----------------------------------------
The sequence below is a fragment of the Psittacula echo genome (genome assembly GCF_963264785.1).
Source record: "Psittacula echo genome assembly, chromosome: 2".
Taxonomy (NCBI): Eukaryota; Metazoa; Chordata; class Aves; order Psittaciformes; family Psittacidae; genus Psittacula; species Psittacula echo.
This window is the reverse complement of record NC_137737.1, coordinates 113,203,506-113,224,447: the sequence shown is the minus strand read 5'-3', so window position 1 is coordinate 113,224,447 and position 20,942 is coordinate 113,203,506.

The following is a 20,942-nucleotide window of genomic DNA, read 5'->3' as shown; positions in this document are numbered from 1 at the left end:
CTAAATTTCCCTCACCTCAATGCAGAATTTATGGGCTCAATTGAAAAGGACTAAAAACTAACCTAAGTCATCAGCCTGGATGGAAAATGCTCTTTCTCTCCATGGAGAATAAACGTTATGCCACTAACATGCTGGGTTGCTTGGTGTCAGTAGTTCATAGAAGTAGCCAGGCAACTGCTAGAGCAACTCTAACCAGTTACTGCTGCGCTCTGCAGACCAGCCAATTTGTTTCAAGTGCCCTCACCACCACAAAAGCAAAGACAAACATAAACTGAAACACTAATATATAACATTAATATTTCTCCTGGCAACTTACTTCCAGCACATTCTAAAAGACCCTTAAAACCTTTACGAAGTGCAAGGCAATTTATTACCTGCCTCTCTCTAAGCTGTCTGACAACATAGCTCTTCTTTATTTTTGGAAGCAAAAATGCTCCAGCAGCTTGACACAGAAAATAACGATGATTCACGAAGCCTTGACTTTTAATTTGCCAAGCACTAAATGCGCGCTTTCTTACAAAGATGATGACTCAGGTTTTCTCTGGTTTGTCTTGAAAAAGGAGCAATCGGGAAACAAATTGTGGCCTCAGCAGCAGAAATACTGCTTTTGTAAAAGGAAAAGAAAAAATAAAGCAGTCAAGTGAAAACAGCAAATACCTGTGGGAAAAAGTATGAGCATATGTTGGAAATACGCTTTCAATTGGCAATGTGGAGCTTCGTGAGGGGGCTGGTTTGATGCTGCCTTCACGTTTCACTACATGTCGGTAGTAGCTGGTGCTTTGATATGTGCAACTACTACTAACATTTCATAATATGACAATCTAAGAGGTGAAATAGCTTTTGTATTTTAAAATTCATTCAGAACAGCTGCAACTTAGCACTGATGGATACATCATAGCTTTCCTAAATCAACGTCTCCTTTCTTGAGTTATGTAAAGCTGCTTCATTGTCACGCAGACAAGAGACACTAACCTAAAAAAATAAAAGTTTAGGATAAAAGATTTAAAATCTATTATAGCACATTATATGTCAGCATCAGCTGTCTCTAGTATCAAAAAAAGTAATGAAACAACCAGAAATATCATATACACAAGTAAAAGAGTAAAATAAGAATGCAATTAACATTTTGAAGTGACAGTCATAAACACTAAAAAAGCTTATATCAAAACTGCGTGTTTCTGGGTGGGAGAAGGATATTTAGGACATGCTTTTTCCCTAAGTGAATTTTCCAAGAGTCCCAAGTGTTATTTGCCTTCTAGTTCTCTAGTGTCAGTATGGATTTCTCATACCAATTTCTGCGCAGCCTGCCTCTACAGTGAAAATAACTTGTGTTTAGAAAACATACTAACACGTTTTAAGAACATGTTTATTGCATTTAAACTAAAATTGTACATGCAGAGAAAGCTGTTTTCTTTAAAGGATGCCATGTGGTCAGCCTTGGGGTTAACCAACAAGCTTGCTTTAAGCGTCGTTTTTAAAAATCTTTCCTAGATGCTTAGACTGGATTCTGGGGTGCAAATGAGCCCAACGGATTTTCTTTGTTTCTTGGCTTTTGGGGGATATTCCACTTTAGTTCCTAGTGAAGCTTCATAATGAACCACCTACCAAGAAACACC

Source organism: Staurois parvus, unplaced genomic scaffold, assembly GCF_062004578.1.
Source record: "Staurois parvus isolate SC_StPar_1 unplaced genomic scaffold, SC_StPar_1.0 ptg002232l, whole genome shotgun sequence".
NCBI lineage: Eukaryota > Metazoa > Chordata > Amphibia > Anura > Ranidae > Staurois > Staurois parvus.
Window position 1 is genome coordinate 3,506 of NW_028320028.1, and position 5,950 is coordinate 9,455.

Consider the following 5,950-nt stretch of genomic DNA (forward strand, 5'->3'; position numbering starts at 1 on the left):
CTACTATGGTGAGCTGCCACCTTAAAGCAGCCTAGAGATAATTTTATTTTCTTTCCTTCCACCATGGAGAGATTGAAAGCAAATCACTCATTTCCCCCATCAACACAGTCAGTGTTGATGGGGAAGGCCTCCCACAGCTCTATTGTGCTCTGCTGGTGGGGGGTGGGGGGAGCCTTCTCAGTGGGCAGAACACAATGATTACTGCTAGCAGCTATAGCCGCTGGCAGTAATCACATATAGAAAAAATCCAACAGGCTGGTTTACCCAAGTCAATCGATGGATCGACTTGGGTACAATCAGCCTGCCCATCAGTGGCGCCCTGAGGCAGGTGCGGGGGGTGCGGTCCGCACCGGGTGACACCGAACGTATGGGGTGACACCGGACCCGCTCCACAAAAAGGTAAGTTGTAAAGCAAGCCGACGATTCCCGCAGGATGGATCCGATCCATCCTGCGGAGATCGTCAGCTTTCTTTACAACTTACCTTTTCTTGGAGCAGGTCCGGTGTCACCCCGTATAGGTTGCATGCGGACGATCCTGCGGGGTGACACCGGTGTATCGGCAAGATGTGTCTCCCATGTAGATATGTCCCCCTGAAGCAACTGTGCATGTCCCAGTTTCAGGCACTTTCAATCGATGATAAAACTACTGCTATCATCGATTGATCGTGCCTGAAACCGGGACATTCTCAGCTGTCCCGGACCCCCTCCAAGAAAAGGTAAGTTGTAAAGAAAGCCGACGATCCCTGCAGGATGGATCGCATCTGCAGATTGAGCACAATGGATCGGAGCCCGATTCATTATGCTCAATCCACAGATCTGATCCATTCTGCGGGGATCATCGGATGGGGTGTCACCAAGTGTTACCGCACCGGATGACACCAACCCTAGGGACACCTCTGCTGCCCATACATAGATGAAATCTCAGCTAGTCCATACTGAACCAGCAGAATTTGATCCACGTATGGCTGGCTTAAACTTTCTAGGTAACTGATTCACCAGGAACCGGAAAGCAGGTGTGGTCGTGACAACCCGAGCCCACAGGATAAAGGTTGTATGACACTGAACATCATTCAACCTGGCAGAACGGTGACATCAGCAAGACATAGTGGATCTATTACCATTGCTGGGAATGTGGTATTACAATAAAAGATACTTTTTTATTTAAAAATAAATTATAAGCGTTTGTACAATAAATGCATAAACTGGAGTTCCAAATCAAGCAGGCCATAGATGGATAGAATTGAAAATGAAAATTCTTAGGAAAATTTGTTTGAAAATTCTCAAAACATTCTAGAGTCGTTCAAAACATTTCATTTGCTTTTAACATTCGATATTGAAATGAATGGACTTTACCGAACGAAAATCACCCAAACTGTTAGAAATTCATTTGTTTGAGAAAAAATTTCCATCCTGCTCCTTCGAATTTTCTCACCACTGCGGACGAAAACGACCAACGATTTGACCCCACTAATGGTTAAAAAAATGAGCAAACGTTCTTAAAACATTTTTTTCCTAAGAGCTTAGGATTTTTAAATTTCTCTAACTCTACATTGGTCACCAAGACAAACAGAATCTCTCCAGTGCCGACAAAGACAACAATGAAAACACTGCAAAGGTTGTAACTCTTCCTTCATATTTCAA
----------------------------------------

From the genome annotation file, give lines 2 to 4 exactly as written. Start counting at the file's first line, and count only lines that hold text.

Source record: "Psittacula echo genome assembly, chromosome: 2".
Taxonomy (NCBI): Eukaryota; Metazoa; Chordata; class Aves; order Psittaciformes; family Psittacidae; genus Psittacula; species Psittacula echo.
This window is the reverse complement of record NC_137737.1, coordinates 113,203,506-113,224,447: the sequence shown is the minus strand read 5'-3', so window position 1 is coordinate 113,224,447 and position 20,942 is coordinate 113,203,506.